Here are some studies about vitamin D and falling among elderly people:
Fall Prevention with Supplemental and Active Forms of Vitamin D: A Meta-Analysis of Randomised Controlled Trials (2009)
Conclusion: “Supplemental vitamin D in a dose of 700-1000 IU a day reduced the risk of falling among older individuals by 19%.”
A Higher Dose of Vitamin D Reduces the Risk of Falls in Nursing Home Residents: A Randomized, Multiple-Dose Study (2007)
Conclusion: In a 5-month study of 124 nursing home residents, those given 800 IU of vitamin D daily suffered 72% fewer falls compared to the placebo group.
Effect of Cholecalciferol Plus Calcium on Falling in Ambulatory Older Men and Women: A 3-Year Randomized Controlled Trial (2006)
Conclusion: In a 3-year-long randomized, double-blind, placebo-controlled experiment of elderly men and women, 700 IU of vitamin D and 500mg of calcium supplemented daily proved to be effective for reducing the risk of falling in the women by 46%.
Low-Dose Vitamin D Prevents Muscular Atrophy and Reduces Falls and Hip Fractures in Women After Stroke: A Randomized Controlled Trial (2005)
Conclusion: A two-year study of 96 elderly, female stroke victims found that those supplementing with 1000 IU of vitamin D2 daily suffered fewer falls and hip fractures, demonstrated improved muscular strength, and enjoyed an increase in the number and size of type 2 muscle fibers compared to the placebo group.
Association Between 25-Hydroxy Vitamin D Levels, Physical Activity, Muscle Strength and Fractures in the Prospective Population-Based OPRA Study of Elderly Women (2005)
Conclusion: This 3-year study of 986 elderly women found that those with lower vitamin D levels suffered more falls and fractures than women with higher vitamin D levels. “A low 25OHD [vitamin D level] was associated with inferior physical activity level, gait speed and balance.”
Higher 25-Hydroxyvitamin D Concentrations are Associated with Better Lower-Extremity Function in Both Active and Inactive Persons Aged > or =60 y. (2004)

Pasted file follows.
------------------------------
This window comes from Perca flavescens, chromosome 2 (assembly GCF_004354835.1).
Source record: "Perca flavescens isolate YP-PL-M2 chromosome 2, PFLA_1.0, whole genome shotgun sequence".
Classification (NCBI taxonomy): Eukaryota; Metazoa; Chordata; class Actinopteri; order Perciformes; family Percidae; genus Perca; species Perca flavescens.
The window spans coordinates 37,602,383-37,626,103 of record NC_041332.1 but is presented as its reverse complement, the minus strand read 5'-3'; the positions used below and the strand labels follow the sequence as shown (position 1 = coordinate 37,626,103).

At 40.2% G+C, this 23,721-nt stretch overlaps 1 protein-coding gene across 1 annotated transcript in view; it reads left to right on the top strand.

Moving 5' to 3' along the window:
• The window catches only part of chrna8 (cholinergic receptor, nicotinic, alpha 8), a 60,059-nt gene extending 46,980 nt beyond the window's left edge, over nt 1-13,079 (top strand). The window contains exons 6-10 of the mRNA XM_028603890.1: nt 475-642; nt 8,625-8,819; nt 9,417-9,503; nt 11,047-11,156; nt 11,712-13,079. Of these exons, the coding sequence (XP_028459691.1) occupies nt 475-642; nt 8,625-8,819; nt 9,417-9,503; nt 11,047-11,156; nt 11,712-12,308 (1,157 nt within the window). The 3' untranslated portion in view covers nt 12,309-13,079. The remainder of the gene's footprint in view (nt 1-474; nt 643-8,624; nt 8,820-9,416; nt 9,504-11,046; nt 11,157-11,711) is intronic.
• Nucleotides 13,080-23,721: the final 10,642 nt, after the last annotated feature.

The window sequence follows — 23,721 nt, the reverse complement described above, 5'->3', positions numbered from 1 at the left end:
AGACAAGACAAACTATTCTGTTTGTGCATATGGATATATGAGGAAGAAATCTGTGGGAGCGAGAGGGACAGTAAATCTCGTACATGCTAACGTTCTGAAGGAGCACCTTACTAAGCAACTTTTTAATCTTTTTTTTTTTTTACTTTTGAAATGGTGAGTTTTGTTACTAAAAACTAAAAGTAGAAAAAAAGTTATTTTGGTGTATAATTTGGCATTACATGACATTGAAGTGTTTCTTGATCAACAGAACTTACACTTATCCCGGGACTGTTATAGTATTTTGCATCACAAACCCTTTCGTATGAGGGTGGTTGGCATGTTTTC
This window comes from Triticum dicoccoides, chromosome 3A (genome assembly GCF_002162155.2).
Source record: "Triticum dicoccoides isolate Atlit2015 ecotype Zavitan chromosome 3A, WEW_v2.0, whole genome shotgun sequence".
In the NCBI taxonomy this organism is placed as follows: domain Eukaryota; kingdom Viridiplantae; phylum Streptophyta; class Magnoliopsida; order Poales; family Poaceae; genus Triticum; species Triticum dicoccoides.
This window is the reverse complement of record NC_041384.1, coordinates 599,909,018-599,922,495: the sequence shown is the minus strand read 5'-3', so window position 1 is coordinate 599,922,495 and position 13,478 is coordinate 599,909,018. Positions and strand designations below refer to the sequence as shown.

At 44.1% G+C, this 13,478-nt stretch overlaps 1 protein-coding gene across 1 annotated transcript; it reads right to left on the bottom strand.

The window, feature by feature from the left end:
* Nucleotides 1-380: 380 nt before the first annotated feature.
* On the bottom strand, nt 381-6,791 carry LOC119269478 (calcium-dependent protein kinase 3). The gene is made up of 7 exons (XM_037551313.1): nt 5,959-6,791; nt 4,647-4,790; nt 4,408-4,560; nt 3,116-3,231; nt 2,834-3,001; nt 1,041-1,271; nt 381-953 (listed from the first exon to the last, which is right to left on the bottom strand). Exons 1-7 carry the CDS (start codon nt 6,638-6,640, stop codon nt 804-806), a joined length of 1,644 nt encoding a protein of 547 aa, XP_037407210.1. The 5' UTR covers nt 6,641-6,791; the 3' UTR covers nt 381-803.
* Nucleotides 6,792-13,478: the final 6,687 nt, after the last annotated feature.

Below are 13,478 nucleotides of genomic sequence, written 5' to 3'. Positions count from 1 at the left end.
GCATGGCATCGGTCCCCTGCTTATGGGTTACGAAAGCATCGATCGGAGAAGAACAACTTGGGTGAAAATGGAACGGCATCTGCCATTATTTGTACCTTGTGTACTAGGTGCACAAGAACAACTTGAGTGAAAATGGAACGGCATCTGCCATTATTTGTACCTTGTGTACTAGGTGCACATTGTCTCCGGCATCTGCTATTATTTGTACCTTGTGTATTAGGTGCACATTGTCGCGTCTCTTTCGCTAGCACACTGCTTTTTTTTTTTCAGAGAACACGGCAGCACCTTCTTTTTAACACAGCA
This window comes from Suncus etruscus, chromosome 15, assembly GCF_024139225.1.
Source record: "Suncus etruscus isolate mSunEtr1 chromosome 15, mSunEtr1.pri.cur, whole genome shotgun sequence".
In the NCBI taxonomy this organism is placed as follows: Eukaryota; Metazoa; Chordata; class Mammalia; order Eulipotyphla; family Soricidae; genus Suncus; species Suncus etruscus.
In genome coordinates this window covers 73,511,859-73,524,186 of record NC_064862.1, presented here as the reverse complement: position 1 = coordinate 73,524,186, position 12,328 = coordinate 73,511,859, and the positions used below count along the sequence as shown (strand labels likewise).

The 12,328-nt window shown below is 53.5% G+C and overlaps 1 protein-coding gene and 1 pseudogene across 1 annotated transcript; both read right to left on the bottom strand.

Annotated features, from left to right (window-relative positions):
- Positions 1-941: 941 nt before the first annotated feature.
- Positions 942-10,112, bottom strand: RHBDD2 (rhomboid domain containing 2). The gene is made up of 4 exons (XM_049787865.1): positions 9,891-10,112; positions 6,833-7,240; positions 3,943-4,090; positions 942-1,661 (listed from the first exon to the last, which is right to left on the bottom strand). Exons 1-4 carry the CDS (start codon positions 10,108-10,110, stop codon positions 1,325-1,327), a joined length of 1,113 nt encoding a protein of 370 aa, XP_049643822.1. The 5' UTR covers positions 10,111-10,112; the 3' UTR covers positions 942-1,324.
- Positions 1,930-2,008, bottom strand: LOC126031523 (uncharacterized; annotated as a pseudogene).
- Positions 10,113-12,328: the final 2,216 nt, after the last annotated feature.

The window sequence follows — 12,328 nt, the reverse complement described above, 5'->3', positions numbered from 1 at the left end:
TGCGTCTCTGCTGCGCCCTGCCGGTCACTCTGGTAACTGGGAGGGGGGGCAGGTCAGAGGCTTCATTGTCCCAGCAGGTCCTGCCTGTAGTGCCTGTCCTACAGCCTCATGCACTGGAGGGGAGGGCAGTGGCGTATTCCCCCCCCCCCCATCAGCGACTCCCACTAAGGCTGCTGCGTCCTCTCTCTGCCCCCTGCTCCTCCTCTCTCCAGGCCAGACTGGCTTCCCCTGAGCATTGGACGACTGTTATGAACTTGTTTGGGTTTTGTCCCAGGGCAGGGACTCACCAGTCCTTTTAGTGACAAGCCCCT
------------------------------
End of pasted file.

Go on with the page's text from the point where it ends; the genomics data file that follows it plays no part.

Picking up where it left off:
Conclusion: In an experiment involving people over the age of 60, those with higher vitamin D levels demonstrated a superior ability to walk and ability to transition from a sitting to standing position.
Conclusion: Vitamin D supplementation significantly reduces the risk of falling in older people.
Conclusion: In this study of 122 elderly female nursing home residents, those given 800 IU of vitamin D daily for three months experienced 49% fewer falls compared to those not given vitamin D.
Neuromuscular and Psychomotor Function in Elderly Subjects who Fall and the Relationship with Vitamin D Status (2002)
Conclusion: Vitamin D-deficient elderly people were found to have “slower functional performance, weaker quadriceps, slower reaction times, and worse stability” compared to those with higher levels.
Conclusion: Vitamin D levels, arm strength, and leg strength were tested in 269 elderly people over a 6-month period. Women with low vitamin D levels were found to have significantly weaker arm and leg strength.
Vitamin D Status, Trunk Muscle Strength, Body Sway, Falls, and Fractures Among 237 Postmenopausal Women with Osteoporosis (2001)
Conclusion: Among osteoporotic postmenopausal women, those with lower vitamin D levels have an increased risk of falling and suffering fall-related fractures.
Effects of a Short-Term Vitamin D and Calcium Supplementation on Body Sway and Secondary Hyperparathyroidism in Elderly Women (2000)
Conclusion: A 1-year study of 148 elderly women found that those given a daily dose of 800 IU of vitamin D enjoyed 9% less body sway and fewer falls than the non-vitamin D group. Researchers concluded that vitamin D and calcium supplementation may prevent falls and fall-related fractures.
Conclusion: This randomized population survey of 349 elderly people found that those with higher vitamin D levels demonstrated better arm strength, a better ability to climb stairs, better overall physical activity, and fewer falls.
Conclusion: Vitamin D levels were checked in 232 South African elderly femoral neck fracture patients. The blood tests performed closest to the hospital admissions found that the majority of them were vitamin D deficient. Further study and follow up found that their vitamin D levels were highest in the summer and autumn months.